• Self and image-bearing/gifts – how can one be in harmony with one’s self? Harmony with one’s self might mean acceptance of how God has created you – your physical, mental, emotional, spiritual self and an ever increasing understanding through the years of how he has gifted you, wired you, and what makes you “tick.” It also means that you take seriously care of your body as a temple of the Holy Spirit: you eat well, sleep well, exercise well, develop positive habits, virtues, and a generous and gracious spirit. As you grow in Christ, you more and more are able to let the light of Christ shine through you, and to truly bring joy and hope into the world, into the lives of others. Example question in music: Why do we respond to God with music? Example question in art: How can art be used to redeem culture?

This model may help us in our thinking about producing effective “take-away” Essential Questions. As we engage students with questions and help them construct good questions, we may find these categories helpful as a way to balance areas of focus within a classroom setting.

Dan Beerens is a K-12 educational consultant and international speaker specializing in curriculum mapping and design, school improvement, teacher supervision and evaluation, and staff development. He is the author of “Evaluating Teachers for Professional Growth: Creating a Culture of Motivation and Learning” published by Corwin Press.

Posted in Biblical worldview, curriculum, discernment, distinctively Christian, image of God, student outcomes
One comment on “Identifying “take-aways for life:” using Essential Questions to nurture faith
  1. Shirley VanBaak Martinus says:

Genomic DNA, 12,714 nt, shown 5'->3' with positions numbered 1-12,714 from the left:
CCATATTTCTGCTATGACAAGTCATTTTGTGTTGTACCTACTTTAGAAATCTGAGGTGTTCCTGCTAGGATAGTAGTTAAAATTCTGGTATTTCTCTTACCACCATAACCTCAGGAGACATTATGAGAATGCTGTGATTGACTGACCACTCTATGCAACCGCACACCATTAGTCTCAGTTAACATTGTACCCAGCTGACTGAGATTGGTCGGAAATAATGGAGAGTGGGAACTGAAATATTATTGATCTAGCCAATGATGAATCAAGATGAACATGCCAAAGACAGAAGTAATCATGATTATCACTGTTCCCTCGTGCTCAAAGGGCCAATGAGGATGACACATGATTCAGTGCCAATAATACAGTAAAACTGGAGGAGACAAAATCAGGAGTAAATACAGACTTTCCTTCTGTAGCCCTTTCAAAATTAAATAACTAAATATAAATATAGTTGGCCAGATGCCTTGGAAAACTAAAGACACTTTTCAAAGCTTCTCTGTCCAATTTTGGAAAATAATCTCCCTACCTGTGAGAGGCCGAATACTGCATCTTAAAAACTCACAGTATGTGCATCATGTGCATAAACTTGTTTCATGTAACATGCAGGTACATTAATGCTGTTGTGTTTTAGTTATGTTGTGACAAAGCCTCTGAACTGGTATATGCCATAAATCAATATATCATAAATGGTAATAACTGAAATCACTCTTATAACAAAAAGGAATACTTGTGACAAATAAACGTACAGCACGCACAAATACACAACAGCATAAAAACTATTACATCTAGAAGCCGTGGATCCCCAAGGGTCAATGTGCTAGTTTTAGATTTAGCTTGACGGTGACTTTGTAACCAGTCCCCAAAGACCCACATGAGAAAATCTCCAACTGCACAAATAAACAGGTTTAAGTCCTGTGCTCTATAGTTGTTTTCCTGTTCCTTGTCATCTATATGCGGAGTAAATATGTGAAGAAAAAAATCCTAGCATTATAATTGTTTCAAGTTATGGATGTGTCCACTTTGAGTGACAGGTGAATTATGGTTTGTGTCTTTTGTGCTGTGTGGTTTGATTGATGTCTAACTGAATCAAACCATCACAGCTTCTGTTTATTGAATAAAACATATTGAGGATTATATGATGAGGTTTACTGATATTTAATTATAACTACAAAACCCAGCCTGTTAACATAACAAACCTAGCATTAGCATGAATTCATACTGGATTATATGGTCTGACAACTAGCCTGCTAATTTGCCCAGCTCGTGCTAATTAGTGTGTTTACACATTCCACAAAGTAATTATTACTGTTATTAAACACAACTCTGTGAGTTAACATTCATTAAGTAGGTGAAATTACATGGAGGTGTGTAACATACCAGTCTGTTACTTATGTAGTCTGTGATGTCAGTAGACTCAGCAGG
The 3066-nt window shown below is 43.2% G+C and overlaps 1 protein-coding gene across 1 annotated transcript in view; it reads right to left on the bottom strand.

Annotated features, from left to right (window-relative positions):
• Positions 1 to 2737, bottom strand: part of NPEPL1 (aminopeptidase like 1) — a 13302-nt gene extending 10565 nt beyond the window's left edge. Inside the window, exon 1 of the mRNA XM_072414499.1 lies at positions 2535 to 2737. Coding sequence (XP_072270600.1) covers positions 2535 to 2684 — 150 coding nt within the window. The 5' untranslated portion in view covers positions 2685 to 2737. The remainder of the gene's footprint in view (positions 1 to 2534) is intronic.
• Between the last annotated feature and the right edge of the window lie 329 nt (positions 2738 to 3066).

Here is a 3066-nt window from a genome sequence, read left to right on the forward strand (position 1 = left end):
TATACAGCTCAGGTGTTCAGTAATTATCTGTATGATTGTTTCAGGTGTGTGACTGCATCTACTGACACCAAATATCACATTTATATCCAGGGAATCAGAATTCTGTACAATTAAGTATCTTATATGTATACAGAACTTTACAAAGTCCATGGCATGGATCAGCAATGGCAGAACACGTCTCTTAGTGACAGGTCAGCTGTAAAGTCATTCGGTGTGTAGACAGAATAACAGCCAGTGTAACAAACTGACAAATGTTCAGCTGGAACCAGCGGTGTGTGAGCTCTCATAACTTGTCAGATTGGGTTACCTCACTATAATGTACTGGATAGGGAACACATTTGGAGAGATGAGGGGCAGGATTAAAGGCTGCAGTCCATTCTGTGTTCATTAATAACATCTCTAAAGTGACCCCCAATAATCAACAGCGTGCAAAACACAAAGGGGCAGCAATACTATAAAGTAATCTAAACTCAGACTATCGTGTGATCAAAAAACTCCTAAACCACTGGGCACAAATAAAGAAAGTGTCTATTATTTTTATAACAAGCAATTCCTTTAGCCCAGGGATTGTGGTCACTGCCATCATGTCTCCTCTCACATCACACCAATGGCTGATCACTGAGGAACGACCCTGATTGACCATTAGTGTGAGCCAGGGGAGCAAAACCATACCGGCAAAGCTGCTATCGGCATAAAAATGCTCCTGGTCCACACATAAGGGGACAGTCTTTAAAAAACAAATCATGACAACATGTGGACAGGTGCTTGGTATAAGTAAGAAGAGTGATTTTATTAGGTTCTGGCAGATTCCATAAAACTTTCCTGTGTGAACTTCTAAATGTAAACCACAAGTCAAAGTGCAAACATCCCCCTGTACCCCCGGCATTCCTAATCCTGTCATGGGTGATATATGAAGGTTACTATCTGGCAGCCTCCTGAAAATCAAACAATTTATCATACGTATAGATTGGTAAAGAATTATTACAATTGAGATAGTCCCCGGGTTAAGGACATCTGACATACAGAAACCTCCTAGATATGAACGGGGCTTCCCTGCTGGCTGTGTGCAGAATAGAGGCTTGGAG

I’m trying to think where I saw a musing on this topic…. the 12 blog? It emphasized the importance of coming up with essential questions WITH the students, as the lesson progressed. The questions did not always turn out to be what the teacher thought they would, while planning the lesson ahead of time. Which made a lot of sense to me, especially remembering the very difficult time we teachers had when trying to come up with essential questions. I mean, outside of the fact that most teachers I knew, excellent as they were, did not think abstractly and analytically enough to be able to think of essential questions on their own…. a good job for CSI people from specific curriculum areas (or you?) to handle… or maybe with a group of truly able people meeting in the summer, to list some examples for various disciplines and units and lessons. I remember Bill being particularly adept at this, and used questions for each of his history units, years and years ago already, long before the concept of “essential questions” ever came up… he had a question for every single unit of his secular history book, turning every study into a faith exercise. Wonder if he still has those somewhere…. Or maybe we need to be sharing questions that students come up with in our classes? Where is the contact point for all these Christian school teachers to share these things? I wonder whether HC is still using that web-based curriculum-writing program… that was a full-time job in itself and severely detracted from actual teaching. I wish people skilled in those areas would share their knowledge and thoughts — the way you do! — so others can concentrate more on the teaching and nurturing aspects of the Art of teaching. Not all are equally gifted at this “meta-teaching” and that should be recognized, rather than required of every person in the field. Requiring the same degree abstraction from everyone diminishes other gifts and abilities God has given to various people….

    OK, that’s what happens when your post comes in while I’m still waking up and finishing my morning coffee… don’t even dare re-read this before sending 😉 Blessings!